There is no question that dyspraxia in childhood poses significant challenges.
These challenges can range from seemingly constant tumbles due to misjudging a step, to the more complex issues including sleeping problems, weakened immune system, anxiety and sensory processing issues.
In addition to the above, making and keeping friends can be an issue due to difficulties interpreting tone of voice, sarcasm, facial expressions, and unintentionally interrupting your peers.
School work can suffer due to difficulties with taking down notes from the blackboard in a timely manner and handwriting can be very difficult to decipher, depending on the severity of the handwriting issues.
As a child, upon diagnosis of dyspraxia, there is access to essential resources such as occupational therapy, which is a fantastic resource aimed at trying to improve fine and gross motor skills. For those not familiar, some typical exercises undertaken in an occupational therapy session for a child might include hopping on one foot, throwing and catching a ball, painting in a straight line, pouring, jumping and practicing tying shoelaces etc.
However, once you reach adulthood, certainly in Ireland anyway, your immediate access to resources such as occupational therapy stops.
To date, I haven’t found an adult occupational therapy option that didn’t come with an astronomical cost.
Adults with dyspraxia face different challenges than children with dyspraxia.
While those who were lucky enough, including myself, to have had early intervention in childhood may have had significant improvements in the areas of fine motor and gross motor skills, there is also the social and emotional element to dyspraxia.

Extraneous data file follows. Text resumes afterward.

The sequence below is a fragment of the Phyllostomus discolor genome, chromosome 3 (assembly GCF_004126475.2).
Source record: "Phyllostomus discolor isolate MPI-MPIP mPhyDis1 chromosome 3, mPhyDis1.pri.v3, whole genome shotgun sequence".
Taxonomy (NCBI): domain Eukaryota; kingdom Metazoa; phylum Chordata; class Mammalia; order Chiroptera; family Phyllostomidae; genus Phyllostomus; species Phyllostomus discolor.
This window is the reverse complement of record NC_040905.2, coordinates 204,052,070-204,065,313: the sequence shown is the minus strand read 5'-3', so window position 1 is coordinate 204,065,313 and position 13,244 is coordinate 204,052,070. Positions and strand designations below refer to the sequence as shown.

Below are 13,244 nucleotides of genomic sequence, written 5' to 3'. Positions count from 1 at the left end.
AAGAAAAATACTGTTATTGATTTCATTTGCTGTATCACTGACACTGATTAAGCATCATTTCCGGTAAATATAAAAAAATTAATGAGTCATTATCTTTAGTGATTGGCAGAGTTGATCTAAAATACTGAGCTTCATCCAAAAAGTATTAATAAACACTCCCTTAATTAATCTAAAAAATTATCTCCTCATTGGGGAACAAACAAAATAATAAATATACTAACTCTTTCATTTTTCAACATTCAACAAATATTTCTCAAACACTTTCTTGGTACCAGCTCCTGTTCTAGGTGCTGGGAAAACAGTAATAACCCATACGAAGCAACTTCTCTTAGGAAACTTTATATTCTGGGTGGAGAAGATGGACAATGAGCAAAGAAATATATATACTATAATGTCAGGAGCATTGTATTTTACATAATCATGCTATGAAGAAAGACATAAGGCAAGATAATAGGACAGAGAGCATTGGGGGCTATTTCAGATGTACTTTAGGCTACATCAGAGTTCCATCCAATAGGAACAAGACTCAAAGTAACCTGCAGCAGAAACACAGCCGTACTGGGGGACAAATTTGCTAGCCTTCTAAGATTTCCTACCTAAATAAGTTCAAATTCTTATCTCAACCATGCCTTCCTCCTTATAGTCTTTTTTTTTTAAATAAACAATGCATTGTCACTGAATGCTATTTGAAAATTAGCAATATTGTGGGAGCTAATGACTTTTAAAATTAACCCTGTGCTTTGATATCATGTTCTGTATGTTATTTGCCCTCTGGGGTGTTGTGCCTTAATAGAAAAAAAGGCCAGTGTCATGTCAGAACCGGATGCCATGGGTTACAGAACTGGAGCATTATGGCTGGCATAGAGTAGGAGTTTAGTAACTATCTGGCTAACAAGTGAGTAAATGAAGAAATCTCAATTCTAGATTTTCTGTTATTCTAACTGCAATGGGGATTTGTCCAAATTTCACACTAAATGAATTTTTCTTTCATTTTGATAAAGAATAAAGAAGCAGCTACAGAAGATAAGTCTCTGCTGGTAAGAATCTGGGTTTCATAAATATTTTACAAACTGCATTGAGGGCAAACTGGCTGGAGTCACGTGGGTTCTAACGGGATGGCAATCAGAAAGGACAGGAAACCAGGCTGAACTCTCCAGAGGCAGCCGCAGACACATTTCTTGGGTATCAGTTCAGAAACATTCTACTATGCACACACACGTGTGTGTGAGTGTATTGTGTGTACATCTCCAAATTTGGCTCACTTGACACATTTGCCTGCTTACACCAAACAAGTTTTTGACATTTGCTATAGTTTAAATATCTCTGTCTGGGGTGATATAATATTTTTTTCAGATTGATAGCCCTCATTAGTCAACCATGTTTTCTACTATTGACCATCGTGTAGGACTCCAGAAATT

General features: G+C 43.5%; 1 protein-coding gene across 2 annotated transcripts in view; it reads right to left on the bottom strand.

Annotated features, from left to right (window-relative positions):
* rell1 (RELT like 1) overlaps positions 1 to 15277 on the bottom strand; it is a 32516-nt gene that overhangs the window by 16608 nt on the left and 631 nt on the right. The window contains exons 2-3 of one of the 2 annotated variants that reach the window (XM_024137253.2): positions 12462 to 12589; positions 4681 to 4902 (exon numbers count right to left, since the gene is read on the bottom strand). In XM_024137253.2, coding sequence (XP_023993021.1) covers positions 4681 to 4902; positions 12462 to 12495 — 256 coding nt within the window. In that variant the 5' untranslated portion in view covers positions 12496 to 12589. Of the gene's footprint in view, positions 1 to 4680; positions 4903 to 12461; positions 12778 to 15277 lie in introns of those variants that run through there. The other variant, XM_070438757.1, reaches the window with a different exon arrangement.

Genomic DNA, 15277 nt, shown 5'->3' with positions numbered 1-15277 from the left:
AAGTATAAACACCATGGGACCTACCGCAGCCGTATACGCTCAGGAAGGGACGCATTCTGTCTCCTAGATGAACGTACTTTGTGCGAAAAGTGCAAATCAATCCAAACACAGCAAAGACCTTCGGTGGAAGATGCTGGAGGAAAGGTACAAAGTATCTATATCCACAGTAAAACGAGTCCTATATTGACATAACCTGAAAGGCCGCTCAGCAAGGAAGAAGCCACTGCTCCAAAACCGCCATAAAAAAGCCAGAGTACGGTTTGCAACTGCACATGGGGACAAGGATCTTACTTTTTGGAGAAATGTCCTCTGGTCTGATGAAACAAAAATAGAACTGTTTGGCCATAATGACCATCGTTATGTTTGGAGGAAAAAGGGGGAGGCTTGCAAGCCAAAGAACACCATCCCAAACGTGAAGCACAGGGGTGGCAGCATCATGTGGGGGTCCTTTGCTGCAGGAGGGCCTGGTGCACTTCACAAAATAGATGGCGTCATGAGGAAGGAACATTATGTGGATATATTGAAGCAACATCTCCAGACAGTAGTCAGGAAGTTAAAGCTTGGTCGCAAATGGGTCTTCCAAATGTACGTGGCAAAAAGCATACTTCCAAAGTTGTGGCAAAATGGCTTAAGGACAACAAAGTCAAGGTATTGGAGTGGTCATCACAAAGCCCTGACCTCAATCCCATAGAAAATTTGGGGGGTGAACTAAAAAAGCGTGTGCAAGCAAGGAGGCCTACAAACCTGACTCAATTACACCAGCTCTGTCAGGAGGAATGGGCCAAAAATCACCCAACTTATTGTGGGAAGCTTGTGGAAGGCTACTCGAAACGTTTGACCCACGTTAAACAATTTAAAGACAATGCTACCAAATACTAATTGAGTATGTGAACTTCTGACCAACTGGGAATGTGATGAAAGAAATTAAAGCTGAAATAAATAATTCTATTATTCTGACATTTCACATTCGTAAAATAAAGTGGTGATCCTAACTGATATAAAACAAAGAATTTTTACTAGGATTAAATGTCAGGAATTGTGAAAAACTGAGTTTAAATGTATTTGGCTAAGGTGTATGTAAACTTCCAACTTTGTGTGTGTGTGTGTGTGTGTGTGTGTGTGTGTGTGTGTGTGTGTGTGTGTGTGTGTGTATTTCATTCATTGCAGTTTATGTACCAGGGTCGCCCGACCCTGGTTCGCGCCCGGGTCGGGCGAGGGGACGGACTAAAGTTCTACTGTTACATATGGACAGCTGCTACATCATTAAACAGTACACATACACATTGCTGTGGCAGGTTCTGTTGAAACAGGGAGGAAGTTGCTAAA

Adults with dyspraxia can face many challenges in the work place, due to organisational skills, or lack thereof! Once you hit the age of adulthood there is nobody to talk to about the challenges one may face in the work place, driving or moving out of home for the first time.
There is nobody there to help you with coping mechanisms on a sensory overload day, because as an adult it is no longer socially acceptable to stand covering ones ears because the kettle is boiling too loudly or somebody’s cutlery is making too much noise, or the people on the bus are talking too loudly. People with dyspraxia can experience great difficulties with emotional regulation and it is so difficult to explain that to somebody for fear of being branded an attention seeker.
There is nobody there to talk you through things that come naturally to most adults and to help make tasks such as putting on makeup easier, or budgeting, making sure clothes are not stained or creased, or how to survive your first month of moving out of home, as an adult with dyspraxia.
I am part of a fantastic support group on social media which is primarily aimed at being a parental support group but I was allowed in to the group and the parents say that my experiences have helped them and give them hope. I really would love for there to be more support for adults. There is a saying “If there is a book that you really want to read but it hasn’t been written yet, then you must write it yourself.”
So perhaps if an adult focused support system cannot be found, maybe one needs to look at taking their own experiences and successful coping mechanisms as an adult with dyspraxia and use that knowledge themselves to help younger adults facing the same issues.